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From Ohio, With Love

With mother's blessing, McCullough left Midwest to live with cousins and now starts in backfield for Saugus High.


SAUGUS — Call him the accidental Centurion.

When Brandon McCullough got on a plane June 13, his 16th birthday, and left his home in Toledo, Ohio, he thought he was coming to Southern California for a one- or two-week vacation with his cousins.

Now he's taken up permanent residence in Saugus High's backfield.

He has earned his squatter's rights, bolting to third in the Foothill League with 404 yards rushing despite missing most of the first four games while Saugus confirmed his eligibility and assessed his ability.

Faxes and letters to and from single mother Brenda McCullough in Toledo confirmed she had signed over legal guardianship to Brandon's cousin, Richard Bailey, and aunt, Louise Bailey.

Woodward High in Toledo certified McCullough had not played varsity football as a sophomore last season.

Then-athletic director Bill Bolde of Saugus confirmed his residence and took the case to the Southern Section for approval.

"Everything was followed to the letter," said Bolde, now an assistant principal at rival Canyon (4-3, 1-1 in league play), which plays against Saugus (3-4, 1-1) tonight.

While McCullough waited for clearance, he rushed for 400 yards and three touchdowns for the Centurions in two junior varsity games.

He was approved by the third week, but Saugus had yet to recognize just what it had.

McCullough, 5 feet 9, 190 pounds, carried only four times for four yards in nonleague losses to Notre Dame and Quartz Hill.

"We thought he'd be great," Coach Ron Hilton said. "I just wasn't sure how long it would take."

He got his answer in the fifth week, when McCullough rushed for 196 yards and scored four touchdowns in a 42-14 victory over Monroe.

In three games as the primary ball carrier, McCullough has rushed for 400 yards in 57 carries and scored eight touchdowns.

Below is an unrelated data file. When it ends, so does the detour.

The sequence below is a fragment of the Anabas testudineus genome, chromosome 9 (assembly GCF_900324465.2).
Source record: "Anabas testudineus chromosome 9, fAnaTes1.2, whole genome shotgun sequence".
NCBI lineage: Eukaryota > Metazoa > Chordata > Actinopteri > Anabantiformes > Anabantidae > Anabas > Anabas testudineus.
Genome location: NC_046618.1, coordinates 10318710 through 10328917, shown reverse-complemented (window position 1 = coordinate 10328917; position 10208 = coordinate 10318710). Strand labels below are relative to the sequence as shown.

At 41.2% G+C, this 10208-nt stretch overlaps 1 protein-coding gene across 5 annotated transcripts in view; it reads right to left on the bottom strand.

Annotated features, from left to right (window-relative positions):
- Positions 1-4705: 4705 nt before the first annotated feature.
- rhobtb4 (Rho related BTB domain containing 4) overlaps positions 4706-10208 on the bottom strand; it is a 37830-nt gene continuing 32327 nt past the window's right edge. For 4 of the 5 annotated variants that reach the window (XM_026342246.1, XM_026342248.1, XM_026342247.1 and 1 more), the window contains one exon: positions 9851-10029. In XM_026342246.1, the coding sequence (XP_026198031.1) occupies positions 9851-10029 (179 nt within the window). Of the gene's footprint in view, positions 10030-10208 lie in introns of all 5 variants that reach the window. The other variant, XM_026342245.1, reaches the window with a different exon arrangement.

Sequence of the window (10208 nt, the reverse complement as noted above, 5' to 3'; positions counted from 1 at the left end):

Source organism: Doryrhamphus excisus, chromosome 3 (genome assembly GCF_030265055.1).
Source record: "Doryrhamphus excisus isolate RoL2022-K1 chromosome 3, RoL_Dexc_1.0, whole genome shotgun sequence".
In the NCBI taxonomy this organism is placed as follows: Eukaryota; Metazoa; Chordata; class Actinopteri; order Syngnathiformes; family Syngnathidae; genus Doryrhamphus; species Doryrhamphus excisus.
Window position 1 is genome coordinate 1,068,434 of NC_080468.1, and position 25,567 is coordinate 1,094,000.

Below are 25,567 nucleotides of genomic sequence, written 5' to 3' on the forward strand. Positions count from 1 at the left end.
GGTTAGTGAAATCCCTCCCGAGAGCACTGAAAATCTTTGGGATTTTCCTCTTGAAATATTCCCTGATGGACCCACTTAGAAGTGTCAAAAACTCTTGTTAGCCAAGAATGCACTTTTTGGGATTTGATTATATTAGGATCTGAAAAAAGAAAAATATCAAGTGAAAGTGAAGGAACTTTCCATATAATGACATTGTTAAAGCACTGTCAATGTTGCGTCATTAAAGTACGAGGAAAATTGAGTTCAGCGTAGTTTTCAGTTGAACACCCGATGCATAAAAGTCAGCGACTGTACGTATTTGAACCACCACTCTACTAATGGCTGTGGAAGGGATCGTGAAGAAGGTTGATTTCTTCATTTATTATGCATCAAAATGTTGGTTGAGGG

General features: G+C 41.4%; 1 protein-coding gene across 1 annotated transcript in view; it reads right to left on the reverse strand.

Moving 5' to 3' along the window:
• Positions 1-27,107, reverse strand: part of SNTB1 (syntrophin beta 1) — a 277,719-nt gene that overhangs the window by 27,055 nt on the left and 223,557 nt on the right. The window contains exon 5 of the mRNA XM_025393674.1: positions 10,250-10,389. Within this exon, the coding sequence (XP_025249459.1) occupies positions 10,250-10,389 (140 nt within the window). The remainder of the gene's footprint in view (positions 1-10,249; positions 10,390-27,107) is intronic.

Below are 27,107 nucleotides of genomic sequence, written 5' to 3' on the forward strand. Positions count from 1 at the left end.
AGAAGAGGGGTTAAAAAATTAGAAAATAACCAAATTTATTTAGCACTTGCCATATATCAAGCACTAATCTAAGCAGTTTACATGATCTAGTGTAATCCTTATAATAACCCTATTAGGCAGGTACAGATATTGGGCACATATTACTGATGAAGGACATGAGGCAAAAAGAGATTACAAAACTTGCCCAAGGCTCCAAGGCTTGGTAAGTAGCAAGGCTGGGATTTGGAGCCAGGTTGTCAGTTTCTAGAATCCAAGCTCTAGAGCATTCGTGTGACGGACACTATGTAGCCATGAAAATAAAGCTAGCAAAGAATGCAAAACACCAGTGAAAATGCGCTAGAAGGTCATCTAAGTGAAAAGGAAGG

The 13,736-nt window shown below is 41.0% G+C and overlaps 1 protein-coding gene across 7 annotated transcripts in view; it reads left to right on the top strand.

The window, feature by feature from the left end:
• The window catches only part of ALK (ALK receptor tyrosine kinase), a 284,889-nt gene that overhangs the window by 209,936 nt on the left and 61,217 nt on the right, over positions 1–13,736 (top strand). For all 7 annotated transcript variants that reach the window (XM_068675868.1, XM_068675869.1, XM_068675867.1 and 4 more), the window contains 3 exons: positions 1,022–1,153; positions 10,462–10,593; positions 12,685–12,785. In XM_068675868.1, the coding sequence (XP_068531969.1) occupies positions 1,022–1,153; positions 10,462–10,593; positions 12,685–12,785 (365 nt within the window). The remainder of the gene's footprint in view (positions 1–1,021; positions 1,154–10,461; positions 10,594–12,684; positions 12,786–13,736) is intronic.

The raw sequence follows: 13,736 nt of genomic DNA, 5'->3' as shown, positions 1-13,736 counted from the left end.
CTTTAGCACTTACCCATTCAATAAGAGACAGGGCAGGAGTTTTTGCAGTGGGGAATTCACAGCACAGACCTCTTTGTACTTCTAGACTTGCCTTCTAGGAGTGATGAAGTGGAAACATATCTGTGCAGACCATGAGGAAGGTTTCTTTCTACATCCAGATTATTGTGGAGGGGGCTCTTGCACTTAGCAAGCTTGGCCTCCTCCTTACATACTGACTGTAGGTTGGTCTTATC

He was confident as a junior varsity star.

"But I had no idea I would do this well at the varsity level," he said.

Originally, McCullough had planned to play at rival Valencia, but after enrolling was told by Coach Brian Stiman there was no room on the roster.

That's when he enrolled at Saugus--where four of his cousins had played--and began turning heads.

"During hell week, we saw him run and got excited," lineman Jeff Gallo said. "I've never seen anything like his moves. He's fearless."

Said Hilton: "We feel very fortunate to have him."

McCullough showed his mettle following the Monroe game, when he took a helmet to the knee and was told by a doctor that the injury might require surgery.

He treated the knee with ice and heat, then suited up the next week.

"He still hits the line and carries guys 10 or 12 yards," Hilton said. "I wish I had those knees."

Born and raised in Toledo, McCullough moved with his mother to Kentucky when her job was transferred.

He attended the eighth and ninth grades there, playing sparingly on the varsity football team as a freshman at Seneca High in Louisville.

The McCulloughs returned to Toledo before his sophomore season, but Brandon says he got itchy to leave again.

"I'm far away from home now, but I needed to get out and explore a little," he said. "I was cooped up in one state too long."

McCullough says he has always dreamed of going to college, preferably as a football player. Hopefully at Ohio State.

He's adjusted that dream.

"College is still my main goal," he said. "But I wouldn't mind going somewhere in the West now."

This vacation spot has certainly grown on McCullough, despite having to live away from his mother, whom he calls every week.

"She didn't want me to go because I was her baby," he said. "But she realized it would be best for me."

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